Worldwide Travel Alert: Which Countries Are Affected? 5 Fast Facts You Need to Know

The US Department of State logo is displayed inside the media briefing room 01 November 2007 at the US Department of State in Washington, DC. AFP PHOTO/Paul J. Richards (Photo credit should read PAUL J. RICHARDS/AFP/Getty Images)

The State Department has issued a rare worldwide travel alert. (Getty)

The State Department has issued a rare worldwide travel alert that lasts until February 24, 2016. The alert is due to increased terrorist activities and threats. But which countries in particular are affected and should this change your travel plans?

1. The Alert Is Global And Applies to Pretty Much Any Place You Might Be Traveling

The State Department’s travel alert is worldwide and applies to everyone. It starts today and will last through the holidays, until February 24, 2016. Unlike the previous caution alert that spelled out specific risks in certain regions (with some highlights included in Fact #2 below), this alert is a blanket statement for the entire world.

2. Certain Countries Were Targeted in Previous Caution Alerts

Although the alert has been issued worldwide, it does cite that there have been multiple attacks this year alone in France, Nigeria, Denmark, Turkey, and Mali, along with the bombing of a Russian airliner in Egypt.

If you want a better idea of some countries that might be at risk, a worldwide caution alert was issued in July by the State Department for violent attacks against U.S. citizens and interests overseas. This alert covered the entire world, but gave specific information about certain geographic regions. This alert said that ISIS and other groups planned to continue attacks in Europe, similar to the shooting at at Charlie Hebdo that killed 12, a shootout planned the German border, a gunman’s attack in Denmark, and other terror activities. The alert added that in the Middle East and North Africa, groups still wanted to attack U.S. interests there and “no part of Syria should be considered immune to violence.” An increased threat of kidnappings in that region also exists. Other areas of heightened danger in that region include Lebanon, Iraq, Libya, Tunisia, and Algeria, and Yemen. Africa was also cited, with dangers include kidnappings of Westerners, indiscriminate attacks on civilians in Somalia, numerous attacks in Kenya, and Boko Haram attacks in Nigeria, among other areas. The alert also mentioned kidnappings by pirates along the Horn of Africa, the Gulf of Guinea, and the southern Red Sea.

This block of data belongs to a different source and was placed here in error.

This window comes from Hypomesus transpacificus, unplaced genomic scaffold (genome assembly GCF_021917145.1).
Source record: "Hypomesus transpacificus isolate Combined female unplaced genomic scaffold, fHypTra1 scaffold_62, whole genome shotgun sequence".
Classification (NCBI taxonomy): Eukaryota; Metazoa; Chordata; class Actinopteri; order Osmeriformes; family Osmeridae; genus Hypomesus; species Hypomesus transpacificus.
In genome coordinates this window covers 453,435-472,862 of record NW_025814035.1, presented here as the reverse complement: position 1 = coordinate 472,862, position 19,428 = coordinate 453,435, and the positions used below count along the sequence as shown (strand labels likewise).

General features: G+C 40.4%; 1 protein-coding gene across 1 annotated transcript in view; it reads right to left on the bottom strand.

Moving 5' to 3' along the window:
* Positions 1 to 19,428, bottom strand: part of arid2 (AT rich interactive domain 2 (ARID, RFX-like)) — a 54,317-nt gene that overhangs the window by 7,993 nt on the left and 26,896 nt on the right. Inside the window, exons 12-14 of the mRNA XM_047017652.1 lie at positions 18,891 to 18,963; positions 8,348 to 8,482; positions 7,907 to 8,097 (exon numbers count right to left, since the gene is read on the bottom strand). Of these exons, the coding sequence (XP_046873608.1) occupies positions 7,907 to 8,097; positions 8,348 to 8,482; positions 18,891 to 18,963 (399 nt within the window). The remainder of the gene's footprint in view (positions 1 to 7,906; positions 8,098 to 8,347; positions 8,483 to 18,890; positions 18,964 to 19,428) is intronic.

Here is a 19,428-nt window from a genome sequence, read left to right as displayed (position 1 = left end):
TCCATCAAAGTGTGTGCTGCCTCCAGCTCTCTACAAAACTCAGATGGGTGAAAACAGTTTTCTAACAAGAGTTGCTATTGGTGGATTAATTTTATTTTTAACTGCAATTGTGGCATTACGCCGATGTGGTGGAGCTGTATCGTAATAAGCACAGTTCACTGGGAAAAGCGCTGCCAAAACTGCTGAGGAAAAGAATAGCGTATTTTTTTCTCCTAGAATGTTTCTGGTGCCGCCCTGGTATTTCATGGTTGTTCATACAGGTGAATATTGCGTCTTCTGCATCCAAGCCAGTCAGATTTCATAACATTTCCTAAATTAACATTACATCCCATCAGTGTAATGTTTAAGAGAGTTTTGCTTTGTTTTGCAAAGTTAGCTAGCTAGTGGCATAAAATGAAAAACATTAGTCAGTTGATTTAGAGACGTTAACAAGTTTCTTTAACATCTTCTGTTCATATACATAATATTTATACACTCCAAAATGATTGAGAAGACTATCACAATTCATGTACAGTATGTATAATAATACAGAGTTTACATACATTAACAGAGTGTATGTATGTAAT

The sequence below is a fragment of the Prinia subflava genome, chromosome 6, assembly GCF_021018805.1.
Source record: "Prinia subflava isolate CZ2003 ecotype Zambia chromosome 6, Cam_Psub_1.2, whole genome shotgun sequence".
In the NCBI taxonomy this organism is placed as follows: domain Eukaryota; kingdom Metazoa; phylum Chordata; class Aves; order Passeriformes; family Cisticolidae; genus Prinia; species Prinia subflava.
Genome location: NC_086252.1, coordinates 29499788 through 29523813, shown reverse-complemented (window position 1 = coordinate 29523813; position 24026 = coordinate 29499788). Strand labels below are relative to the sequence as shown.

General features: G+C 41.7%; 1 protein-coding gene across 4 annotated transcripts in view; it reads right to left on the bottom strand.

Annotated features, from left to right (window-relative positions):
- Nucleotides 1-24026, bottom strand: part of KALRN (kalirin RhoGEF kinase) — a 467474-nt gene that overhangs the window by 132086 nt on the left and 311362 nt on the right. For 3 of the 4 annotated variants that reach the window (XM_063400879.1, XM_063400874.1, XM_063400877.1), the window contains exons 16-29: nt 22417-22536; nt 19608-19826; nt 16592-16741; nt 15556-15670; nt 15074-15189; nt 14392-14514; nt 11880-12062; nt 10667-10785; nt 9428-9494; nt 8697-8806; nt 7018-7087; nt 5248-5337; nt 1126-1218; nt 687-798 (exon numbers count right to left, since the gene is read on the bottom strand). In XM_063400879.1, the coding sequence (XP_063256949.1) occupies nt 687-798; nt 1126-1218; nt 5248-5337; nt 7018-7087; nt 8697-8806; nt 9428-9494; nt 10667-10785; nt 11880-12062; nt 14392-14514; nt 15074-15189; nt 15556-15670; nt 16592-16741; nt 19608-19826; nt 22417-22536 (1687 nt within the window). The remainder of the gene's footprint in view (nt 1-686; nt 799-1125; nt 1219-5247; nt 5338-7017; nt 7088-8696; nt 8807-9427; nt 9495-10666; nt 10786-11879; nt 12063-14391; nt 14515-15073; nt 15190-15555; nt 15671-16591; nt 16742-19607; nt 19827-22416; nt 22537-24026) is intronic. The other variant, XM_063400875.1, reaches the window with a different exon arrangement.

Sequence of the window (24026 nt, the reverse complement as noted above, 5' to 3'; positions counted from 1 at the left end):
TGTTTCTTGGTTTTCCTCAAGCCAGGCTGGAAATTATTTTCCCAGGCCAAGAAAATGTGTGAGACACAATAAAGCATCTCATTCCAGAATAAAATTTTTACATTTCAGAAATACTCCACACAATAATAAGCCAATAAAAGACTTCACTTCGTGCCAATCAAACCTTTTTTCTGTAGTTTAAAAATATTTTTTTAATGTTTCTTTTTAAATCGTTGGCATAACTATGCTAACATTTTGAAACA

Many other regions, including South Asia, Central Asia, and East Asia and Pacific, were cited in the alert.

3. The Alert Was Issued Because of ISIS, al-Quaida And Other Terrorist Group Activities

The State Department didn’t provide many details in its alert. Instead, it said that the threat was unspecified and the likelihood of an attack could happen soon. It said the alert was issued because of terrorist attacks by ISIL/Daesh/ISIS, al-Quaida, Boko Haram, and other groups. The attacks could be by conventional or non-traditional means. Unaffiliated people could also be involved.

4.  Possible Attacks Include Large Public Events Targeted by Terrorist Groups or Individuals

The Department is asking U.S. citizens to act vigilantly when in public places and to obey local authorities. The alert advises citizens to avoid large crowds or crowded places. Holiday festivals and events should be taken with extra caution. The Department recommends signing up for its Smart Traveler Program to get alerts.

5. The Last Worldwide Alerts Were in 2014 and 2013

Although these alerts are rare, this isn’t the first time such an alert was issued. An alert was issued in 2014 and a different worldwide alert was issued in 2013. The alert in 2013 was controversial, because some skeptics thought it coincided too closely with increased questions about NSA data collection.

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